Sex, Politics, and Putin: Political Legitimacy in Russia

Sex, Politics, and Putin: Political Legitimacy in Russia

Sex, Politics, and Putin: Political Legitimacy in Russia

Sex, Politics, and Putin: Political Legitimacy in Russia

Synopsis

Sex, Politics, and Putin investigates how gender stereotypes and sexualization have been used as tools of political legitimation in contemporary Russia. Despite their enmity, regime allies and detractors alike have wielded traditional concepts of masculinity, femininity, and homophobia as a means of symbolic endorsement or disparagement of political leaders and policies. By repeatedly using machismo as a means of legitimation, Putin's regime (unlike that of Gorbachev or Yeltsin) opened the door to the concerted use of gendered rhetoric and imagery as a means to challenge regime authority. Sex, Politics, and Putin analyzes the political uses of gender norms and sexualization in Russia through three case studies: pro- and anti-regime groups' activism aimed at supporting or undermining the political leaders on their respective sides; activism regarding military conscription and patriotism; and feminist activism. Arguing that gender norms are most easily invoked as tools of authority-building when there exists widespread popular acceptance of misogyny and homophobia, Sperling also examines the ways in which sexism and homophobia are reflected in Russia's public sphere.

Excerpt

In October 2010, as a gift for Prime Minister Vladimir Putin’s birthday, twelve female students and alumni of Moscow State University’s prestigious journalism department published a calendar featuring pin-up photographs of themselves looking as if they had walked out of a Victoria’s Secret catalog. Offering witty, sexualized quips, each young woman suggested herself as a potential lover for the prime minister. “You put the forest fires out, but I’m still burning,” smiled a fifth-year student illustrating the month of March. The following summer, in the run-up to the election campaign for the lower house of Russia’s parliament, the Duma, a series of video clips appeared on the Web, each featuring attractive young women in various stages of undress, proclaiming their support for Putin and President Dmitrii Medvedev. While the women of “Putin’s Army” tore off their tank tops and promised to “Rip something—or someone—for Putin,” the “Medvedev Girls” stripped down to their bikinis in a Moscow square in support of the president’s new policy opposing public beer drinking.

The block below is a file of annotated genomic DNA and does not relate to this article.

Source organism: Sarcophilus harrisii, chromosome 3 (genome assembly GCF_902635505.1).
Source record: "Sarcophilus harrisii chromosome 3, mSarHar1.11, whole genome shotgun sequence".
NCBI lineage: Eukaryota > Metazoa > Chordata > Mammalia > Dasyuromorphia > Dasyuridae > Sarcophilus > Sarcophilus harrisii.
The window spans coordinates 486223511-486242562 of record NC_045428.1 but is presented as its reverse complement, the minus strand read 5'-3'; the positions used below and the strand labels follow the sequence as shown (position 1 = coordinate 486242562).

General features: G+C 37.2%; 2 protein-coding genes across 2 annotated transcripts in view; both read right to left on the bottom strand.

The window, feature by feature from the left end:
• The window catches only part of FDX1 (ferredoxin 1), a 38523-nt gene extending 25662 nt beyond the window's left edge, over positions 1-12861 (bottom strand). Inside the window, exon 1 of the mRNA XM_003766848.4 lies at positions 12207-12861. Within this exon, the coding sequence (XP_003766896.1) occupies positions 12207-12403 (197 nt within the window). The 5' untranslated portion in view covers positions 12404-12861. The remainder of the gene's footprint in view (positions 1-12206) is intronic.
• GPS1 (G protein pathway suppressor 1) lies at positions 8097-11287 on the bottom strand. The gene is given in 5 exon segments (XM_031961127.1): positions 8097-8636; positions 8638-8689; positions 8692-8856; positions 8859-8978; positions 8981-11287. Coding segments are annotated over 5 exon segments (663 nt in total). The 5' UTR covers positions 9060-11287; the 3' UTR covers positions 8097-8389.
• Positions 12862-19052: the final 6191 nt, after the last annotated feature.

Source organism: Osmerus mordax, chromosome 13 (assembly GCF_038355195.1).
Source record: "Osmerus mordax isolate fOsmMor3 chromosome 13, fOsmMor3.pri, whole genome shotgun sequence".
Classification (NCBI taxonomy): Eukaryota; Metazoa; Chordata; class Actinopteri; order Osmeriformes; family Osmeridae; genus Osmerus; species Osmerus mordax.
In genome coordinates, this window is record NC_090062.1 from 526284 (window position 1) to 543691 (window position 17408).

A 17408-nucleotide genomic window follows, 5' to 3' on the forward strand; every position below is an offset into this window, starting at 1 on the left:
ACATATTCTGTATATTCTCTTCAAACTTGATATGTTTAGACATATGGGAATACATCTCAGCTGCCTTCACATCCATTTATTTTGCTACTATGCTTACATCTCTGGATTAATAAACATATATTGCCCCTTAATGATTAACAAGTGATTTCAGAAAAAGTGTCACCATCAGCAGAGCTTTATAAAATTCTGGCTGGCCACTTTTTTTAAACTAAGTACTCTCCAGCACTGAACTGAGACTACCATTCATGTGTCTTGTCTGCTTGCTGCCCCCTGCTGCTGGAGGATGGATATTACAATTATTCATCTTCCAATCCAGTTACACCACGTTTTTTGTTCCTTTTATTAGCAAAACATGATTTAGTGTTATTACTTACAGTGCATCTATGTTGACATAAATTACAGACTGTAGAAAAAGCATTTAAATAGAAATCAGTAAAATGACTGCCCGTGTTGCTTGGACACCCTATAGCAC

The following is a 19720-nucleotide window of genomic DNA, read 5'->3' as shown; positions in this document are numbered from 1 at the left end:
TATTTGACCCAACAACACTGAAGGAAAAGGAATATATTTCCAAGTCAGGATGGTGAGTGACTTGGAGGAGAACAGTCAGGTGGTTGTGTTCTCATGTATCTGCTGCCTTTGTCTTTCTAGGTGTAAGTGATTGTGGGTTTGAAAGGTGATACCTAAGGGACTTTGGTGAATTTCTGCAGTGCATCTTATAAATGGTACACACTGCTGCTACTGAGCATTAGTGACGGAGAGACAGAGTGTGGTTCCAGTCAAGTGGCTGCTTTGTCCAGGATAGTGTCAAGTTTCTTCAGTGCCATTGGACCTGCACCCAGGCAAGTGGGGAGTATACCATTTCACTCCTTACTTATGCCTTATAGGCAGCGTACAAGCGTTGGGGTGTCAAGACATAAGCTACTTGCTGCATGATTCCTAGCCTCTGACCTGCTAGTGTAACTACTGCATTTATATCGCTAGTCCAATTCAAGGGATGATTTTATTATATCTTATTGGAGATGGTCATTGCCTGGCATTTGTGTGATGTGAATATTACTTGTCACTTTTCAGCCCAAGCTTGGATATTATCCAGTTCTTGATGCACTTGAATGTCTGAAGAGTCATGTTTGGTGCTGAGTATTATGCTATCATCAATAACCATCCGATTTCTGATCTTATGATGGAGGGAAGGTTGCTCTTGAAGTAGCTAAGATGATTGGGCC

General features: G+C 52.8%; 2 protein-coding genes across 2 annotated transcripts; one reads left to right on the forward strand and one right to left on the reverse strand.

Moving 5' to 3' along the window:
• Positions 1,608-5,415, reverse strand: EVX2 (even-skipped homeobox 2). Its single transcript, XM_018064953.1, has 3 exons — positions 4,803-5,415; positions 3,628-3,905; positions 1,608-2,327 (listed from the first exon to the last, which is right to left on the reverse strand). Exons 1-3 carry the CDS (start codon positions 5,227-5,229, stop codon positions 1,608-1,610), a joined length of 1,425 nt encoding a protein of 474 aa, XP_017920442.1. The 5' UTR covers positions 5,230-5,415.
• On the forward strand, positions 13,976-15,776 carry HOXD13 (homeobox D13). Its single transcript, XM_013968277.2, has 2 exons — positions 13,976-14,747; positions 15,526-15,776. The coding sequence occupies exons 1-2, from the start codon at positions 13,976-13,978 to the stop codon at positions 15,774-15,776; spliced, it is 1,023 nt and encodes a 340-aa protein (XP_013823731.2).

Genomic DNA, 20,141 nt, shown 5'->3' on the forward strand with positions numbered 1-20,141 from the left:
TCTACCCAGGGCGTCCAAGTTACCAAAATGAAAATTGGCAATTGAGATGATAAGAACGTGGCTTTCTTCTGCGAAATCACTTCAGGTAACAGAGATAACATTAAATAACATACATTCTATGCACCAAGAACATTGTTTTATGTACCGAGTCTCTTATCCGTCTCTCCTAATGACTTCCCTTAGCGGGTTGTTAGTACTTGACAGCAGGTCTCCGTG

Russian politics was rife with images reinforcing the masculinity of the regime’s leadership, not only those reflecting Putin’s endless series of macho acts (riding a Harley Davidson with a Russian motorcycle gang, shooting a Siberian tiger, flying a firefighting helicopter to quell the forest fires that choked Moscow in summer 2010, etc.), but also images emphasizing attractive young women’s support for the regime as it strove to remain

Kristina Potupchik, “Devushki zhurfaka MGU razdelis’ dlia Putina,” October 6, 2010, http:// krispotupchik.livejournal.com/92592.html.

“Porvu za Putina!” [video], July 13, 2011, http://www.youtube.com/watch?v=1Easr8WTwxs; Alina Lobzina, “Stripping for Beer and Medvedev,” The Moscow News, August 4, 2011, http:// themoscownews.com/politics/20110804/188898817.html.

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